The Paul campaign has focused on diligently training its supporters, who, as any reporter whose e-mail address is public can tell you, are a passionate lot. Paul backers are willing not to just show up and pull the lever for Paul, but also to learn the arcane rules that govern delegate selection.

Consider what happened at one Maine caucus site. Washington Post reporter Felicia Somnez reported that while the original schedule had been selection of delegates first and then the caucus vote, a voter's proposal that the order be reversed was approved by the attendees. Around half of voters had come for the caucus vote, not for the delegate selection. "The state delegate race would be conducted with only about half that many people in the room," Somnez wrote. "And that meant the pool had effectively been reduced to only the most committed voters of an already quite diehard bunch -- among them, many Paul supporters like [Alex] Lyscars who were willing to spend more than four hours at a caucus on a Saturday afternoon and for whom the straw-poll results were secondary to the actual delegate race."

After Maine's caucus, the state GOP called Romney the caucus winner. But the Paul campaign had a different spin on the outcome. "We are confident we will control the Maine delegation for the convention in August," said Benton in a statement issued that night. The campaign estimates that about 75 percent of the state's current delegates are Paul supporters.

And it's not just Maine and Colorado. Talking to reporters in January, Benton predicted that the Paul campaign would ultimately "win the Iowa delegation, even though we took a close third place . . . on caucus night." Seventy-five percent of the Minnesota delegates to local party conventions are Paul backers, according to the campaign.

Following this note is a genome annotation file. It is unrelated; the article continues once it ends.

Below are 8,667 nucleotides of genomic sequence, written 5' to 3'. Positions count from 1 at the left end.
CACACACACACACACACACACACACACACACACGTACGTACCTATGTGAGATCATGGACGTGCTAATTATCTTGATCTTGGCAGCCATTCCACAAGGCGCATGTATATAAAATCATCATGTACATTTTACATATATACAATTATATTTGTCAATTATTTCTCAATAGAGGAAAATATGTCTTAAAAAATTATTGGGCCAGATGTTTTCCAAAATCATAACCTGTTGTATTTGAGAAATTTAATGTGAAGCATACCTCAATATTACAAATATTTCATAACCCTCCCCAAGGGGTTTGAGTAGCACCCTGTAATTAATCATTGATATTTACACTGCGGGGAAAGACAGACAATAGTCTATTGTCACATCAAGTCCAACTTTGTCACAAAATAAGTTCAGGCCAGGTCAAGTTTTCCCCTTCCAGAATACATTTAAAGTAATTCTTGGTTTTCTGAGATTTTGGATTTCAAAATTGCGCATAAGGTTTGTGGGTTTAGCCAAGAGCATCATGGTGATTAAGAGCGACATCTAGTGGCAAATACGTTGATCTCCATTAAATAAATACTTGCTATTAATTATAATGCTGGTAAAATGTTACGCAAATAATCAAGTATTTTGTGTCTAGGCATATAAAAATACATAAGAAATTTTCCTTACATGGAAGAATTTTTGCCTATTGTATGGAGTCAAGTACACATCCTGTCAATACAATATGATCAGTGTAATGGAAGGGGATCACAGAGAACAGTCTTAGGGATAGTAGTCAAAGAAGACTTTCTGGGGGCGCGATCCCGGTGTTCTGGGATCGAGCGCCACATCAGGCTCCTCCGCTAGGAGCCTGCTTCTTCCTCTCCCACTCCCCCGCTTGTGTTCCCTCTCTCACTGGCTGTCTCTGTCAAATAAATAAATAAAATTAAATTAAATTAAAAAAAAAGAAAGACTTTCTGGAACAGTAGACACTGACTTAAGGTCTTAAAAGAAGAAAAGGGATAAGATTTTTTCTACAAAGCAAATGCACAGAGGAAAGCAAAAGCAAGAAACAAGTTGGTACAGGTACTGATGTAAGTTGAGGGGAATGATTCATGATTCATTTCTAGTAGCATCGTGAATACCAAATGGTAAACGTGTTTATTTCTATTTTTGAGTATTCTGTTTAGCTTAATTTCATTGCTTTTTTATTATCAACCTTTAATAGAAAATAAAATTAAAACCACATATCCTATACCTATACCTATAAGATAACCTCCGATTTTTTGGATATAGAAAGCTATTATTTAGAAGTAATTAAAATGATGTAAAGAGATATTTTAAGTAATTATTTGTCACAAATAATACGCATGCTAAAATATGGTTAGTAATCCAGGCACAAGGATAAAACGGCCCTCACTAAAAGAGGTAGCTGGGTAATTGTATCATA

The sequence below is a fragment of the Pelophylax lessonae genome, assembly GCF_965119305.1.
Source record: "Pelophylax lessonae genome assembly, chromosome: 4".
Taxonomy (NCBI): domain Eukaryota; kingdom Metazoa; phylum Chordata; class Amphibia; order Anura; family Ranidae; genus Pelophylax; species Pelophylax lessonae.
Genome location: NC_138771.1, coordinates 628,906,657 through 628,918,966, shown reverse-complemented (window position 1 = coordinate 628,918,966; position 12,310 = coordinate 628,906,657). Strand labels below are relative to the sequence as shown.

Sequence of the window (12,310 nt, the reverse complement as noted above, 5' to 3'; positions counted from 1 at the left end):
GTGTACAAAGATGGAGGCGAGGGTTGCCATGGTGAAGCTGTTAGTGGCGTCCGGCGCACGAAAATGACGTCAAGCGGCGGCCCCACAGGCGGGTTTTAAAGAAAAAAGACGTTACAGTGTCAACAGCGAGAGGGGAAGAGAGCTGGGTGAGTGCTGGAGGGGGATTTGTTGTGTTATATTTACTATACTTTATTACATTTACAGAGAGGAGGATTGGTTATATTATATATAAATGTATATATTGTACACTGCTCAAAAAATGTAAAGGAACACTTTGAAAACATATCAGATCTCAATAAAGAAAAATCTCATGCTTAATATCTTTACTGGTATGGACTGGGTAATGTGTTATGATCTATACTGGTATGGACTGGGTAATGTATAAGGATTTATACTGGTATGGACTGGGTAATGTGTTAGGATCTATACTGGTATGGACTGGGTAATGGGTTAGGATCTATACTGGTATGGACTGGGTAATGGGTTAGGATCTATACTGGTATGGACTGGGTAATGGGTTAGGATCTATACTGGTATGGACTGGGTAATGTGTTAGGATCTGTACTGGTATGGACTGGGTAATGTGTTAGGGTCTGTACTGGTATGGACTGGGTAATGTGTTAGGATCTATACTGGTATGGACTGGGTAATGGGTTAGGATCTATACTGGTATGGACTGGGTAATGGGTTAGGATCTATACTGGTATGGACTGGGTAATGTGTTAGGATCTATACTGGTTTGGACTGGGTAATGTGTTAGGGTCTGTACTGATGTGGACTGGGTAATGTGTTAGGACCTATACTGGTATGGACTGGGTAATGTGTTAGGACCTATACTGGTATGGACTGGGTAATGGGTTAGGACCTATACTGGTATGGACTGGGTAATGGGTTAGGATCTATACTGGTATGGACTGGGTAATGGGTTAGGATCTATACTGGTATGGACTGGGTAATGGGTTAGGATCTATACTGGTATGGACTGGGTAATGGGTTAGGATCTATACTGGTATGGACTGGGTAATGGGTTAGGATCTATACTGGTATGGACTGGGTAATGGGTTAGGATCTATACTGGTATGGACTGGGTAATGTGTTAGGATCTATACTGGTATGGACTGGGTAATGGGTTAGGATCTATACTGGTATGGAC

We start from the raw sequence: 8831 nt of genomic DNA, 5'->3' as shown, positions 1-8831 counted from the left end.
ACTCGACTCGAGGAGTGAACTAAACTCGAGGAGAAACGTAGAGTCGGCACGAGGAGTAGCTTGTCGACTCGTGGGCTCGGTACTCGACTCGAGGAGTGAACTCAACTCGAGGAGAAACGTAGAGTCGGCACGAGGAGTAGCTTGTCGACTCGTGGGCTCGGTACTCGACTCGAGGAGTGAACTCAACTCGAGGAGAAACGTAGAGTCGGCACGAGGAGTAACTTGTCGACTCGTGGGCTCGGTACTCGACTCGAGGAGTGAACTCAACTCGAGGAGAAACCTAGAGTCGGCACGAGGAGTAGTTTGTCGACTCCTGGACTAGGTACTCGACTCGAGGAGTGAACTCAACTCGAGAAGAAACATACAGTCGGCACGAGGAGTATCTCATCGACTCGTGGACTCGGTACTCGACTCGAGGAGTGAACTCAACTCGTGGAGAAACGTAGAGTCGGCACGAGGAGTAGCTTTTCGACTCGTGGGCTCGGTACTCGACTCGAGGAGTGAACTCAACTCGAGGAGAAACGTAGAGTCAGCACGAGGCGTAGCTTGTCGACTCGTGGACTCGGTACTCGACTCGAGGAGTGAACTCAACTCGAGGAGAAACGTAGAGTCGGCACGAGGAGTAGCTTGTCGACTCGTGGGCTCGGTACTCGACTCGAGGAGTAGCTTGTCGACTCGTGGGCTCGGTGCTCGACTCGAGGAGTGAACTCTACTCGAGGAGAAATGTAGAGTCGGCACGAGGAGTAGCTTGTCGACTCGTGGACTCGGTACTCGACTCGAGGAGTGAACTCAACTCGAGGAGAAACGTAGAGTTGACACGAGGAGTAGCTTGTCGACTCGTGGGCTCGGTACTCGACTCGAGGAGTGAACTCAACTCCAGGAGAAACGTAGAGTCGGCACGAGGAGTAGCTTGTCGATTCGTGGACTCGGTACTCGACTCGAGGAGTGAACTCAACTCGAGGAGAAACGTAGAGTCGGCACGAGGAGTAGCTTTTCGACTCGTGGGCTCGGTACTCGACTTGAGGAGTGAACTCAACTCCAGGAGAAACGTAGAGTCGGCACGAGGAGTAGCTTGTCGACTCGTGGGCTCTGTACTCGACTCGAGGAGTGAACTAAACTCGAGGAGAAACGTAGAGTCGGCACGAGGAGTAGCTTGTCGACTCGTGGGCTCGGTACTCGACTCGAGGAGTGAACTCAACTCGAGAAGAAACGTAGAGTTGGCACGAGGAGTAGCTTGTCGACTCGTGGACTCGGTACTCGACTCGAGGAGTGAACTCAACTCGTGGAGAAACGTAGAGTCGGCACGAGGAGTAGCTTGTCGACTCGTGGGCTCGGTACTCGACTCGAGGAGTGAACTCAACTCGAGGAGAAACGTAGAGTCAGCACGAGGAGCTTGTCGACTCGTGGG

Ultimately, the odds that Paul could get enough delegates to swing the national convention to a vote nominating him are nil. But the more delegates Paul controls, the more of an impact he can have on determining the GOP platform at the convention. Furthermore, if it does come to a brokered convention -- admittedly an unlikely scenario -- the Paul campaign will be ready. Benton refuses to speculate about what the specific odds are that there will be a brokered convention, but does say of the possibility, "We've always seen it as more likely than most people would."

The campaign is also flirting with the possibility that "bound" delegates won't ultimately be bound. "We would like to take a majority of the delegates and so if there is an unbinding after round one, or if there is a rule passed on the floor of the Republican National Convention to unbind the delegates, then the majority of the delegates [in a given state delegation] would be our supporters and we would control that delegation," Benton remarks. He notes the campaign's efforts in Nevada, where delegates are considered bound for the first round of votes: Paul came in third, winning 19 percent of the vote, but the campaign believes it currently controls 60 percent of the delegates. If by some chance those delegates became unbound (and the campaign managed to control 60 percent of the convention delegates), the convention-delegate vote would not mirror Nevada's caucus vote.

Looking ahead, the campaign is particularly targeting Washington, Alaska, Hawaii, Idaho, North Dakota, Kansas, and Missouri. Most of those states' delegates are bound.

The Paul campaign is frank about its belief that no other campaign is as well set up to acquire delegates.

"We don't think anyone understands or has more experience with the convention process than our professional team," Benton says. "And then also we believe we have a substantially higher level of training and intensity amongst our supporters." That, Benton muses, can "really shift the playing field to our advantage."

Katrina Trinko is a National Review Online reporter. The opinions expressed in this commentary are solely those of the author.